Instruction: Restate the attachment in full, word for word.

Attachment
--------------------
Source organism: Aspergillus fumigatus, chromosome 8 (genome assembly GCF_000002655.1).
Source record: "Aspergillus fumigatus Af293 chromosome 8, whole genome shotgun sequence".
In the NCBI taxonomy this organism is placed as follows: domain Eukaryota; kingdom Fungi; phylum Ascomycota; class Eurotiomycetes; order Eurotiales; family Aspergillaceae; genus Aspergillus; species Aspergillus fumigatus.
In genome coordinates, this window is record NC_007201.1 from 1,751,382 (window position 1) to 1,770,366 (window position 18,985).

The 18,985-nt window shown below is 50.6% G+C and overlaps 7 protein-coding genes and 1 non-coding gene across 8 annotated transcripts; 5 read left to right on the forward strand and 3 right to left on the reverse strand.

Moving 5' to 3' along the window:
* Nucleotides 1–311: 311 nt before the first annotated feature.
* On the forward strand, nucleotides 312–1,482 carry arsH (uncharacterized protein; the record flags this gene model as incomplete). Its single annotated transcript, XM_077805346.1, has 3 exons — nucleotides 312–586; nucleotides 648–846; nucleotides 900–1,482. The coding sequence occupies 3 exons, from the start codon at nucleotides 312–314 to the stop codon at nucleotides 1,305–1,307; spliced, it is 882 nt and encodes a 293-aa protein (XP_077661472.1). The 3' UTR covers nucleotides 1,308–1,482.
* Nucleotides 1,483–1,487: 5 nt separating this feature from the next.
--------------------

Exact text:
Source organism: Aspergillus fumigatus, chromosome 8 (genome assembly GCF_000002655.1).
Source record: "Aspergillus fumigatus Af293 chromosome 8, whole genome shotgun sequence".
In the NCBI taxonomy this organism is placed as follows: domain Eukaryota; kingdom Fungi; phylum Ascomycota; class Eurotiomycetes; order Eurotiales; family Aspergillaceae; genus Aspergillus; species Aspergillus fumigatus.
In genome coordinates, this window is record NC_007201.1 from 1,751,382 (window position 1) to 1,770,366 (window position 18,985).

The 18,985-nt window shown below is 50.6% G+C and overlaps 7 protein-coding genes and 1 non-coding gene across 8 annotated transcripts; 5 read left to right on the forward strand and 3 right to left on the reverse strand.

Moving 5' to 3' along the window:
* Nucleotides 1–311: 311 nt before the first annotated feature.
* On the forward strand, nucleotides 312–1,482 carry arsH (uncharacterized protein; the record flags this gene model as incomplete). Its single annotated transcript, XM_077805346.1, has 3 exons — nucleotides 312–586; nucleotides 648–846; nucleotides 900–1,482. The coding sequence occupies 3 exons, from the start codon at nucleotides 312–314 to the stop codon at nucleotides 1,305–1,307; spliced, it is 882 nt and encodes a 293-aa protein (XP_077661472.1). The 3' UTR covers nucleotides 1,308–1,482.
* Nucleotides 1,483–1,487: 5 nt separating this feature from the next.